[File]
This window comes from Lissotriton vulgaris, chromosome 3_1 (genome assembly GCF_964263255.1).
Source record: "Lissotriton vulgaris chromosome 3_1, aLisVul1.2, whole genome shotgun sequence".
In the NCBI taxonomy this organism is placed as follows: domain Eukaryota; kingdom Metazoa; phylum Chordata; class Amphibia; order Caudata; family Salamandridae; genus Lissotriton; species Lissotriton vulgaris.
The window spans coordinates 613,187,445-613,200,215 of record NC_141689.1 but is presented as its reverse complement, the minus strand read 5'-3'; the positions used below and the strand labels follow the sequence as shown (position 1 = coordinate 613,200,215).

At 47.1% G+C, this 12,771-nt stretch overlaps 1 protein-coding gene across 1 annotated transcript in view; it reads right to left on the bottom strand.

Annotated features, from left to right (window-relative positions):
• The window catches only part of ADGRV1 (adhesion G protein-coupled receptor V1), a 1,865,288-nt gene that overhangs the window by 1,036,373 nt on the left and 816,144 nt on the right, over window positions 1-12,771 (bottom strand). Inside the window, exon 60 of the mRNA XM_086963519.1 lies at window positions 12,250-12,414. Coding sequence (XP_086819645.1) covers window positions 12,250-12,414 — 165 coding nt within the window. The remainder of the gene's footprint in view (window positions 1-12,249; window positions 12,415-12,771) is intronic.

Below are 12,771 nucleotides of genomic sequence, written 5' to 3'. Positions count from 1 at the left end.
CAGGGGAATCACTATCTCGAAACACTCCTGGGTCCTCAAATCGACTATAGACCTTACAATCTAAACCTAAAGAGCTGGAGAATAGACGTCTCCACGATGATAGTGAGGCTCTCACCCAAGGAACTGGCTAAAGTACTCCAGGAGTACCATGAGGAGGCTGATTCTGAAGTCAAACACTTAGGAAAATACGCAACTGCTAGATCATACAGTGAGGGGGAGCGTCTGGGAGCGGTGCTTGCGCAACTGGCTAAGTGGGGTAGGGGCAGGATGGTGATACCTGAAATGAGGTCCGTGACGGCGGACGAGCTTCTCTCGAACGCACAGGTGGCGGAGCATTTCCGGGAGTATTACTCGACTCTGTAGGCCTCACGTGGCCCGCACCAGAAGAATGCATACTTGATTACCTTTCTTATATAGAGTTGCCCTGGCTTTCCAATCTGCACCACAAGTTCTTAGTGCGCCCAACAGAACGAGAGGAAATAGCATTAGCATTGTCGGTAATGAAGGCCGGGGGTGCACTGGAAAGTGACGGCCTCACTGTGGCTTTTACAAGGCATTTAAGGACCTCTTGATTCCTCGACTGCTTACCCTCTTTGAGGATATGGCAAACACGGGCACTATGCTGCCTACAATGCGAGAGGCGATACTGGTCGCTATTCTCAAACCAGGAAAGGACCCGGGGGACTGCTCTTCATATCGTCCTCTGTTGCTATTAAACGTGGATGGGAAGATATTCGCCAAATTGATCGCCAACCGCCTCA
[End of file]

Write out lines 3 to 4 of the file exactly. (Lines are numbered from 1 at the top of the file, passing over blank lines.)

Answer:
In the NCBI taxonomy this organism is placed as follows: domain Eukaryota; kingdom Metazoa; phylum Chordata; class Amphibia; order Caudata; family Salamandridae; genus Lissotriton; species Lissotriton vulgaris.
The window spans coordinates 613,187,445-613,200,215 of record NC_141689.1 but is presented as its reverse complement, the minus strand read 5'-3'; the positions used below and the strand labels follow the sequence as shown (position 1 = coordinate 613,200,215).